Entering Federal Service
The Federal Government consists of three types of services, the competitive service, the excepted service, and the Senior Executive Service.
Competitive service positions are positions subject to the civil service laws passed by Congress to ensure that applicants and employees receive fair and equal treatment in the hiring process.
In the competitive service, individuals must go through a competitive hiring process (i.e., competitive examining) before being appointed which is open to all applicants. This process may consist of a written test, an evaluation of the individual’s education and experience, and/or an evaluation of other attributes necessary for successful performance in the position to be filled.
Excepted service positions are any federal or civil service positions which are not in the competitive service or the Senior Executive service. Excepted service agencies set their own qualification requirements and are not subject to the appointment, pay, and classification rules in title 5, United States Code. However, they are subject to veterans’ preference.
There are a number of ways to be appointed into the excepted service such as appointed under an authority defined by the U.S. Office of Personnel Management (OPM) as excepted (e.g., Veterans Recruitment Appointment) or being appointed to a position defined by OPM as excepted (e.g., Attorneys). More information can be found about excepted service in 5 U.S.C. 2103 and parts 213 and 302 of title 5 of the Code of Federal Regulations.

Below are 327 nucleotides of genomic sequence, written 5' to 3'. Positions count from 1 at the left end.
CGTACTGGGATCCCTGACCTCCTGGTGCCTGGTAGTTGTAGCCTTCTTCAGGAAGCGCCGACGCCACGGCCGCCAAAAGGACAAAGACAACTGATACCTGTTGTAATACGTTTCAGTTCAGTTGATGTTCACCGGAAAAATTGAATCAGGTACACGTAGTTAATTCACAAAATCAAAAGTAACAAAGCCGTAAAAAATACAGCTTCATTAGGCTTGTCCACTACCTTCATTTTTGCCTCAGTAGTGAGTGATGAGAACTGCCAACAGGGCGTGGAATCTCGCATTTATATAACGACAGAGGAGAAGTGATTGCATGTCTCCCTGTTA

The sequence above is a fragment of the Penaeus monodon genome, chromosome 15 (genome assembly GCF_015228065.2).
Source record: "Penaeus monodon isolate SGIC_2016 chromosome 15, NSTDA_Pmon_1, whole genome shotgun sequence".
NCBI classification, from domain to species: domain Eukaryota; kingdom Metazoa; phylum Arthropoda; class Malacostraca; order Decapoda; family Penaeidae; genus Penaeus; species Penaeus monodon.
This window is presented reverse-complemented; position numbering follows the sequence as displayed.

Senior Executive Service
The Senior Executive Service (SES) is the corps of executives, selected for their leadership qualifications, and charged with leading the continuing transformation of government. These leaders possess well-honed executive skills and share a broad perspective of government and a public service commitment which is grounded in the Constitution. As the leaders of our federal civilian workforce, Senior Executives strive each day to create a more citizen centered, result oriented Federal Government.
Special appointing authorities
Special non-competitive appointing authorities are established by law or Executive Order. Agencies may use a variety of appointing authorities to hire job applicants. Examples of appointing authorities:
Veterans, individuals with disabilities, many current and former federal employees, and returning Peace Corps volunteers are all examples of individuals eligible for non-competitive appointment.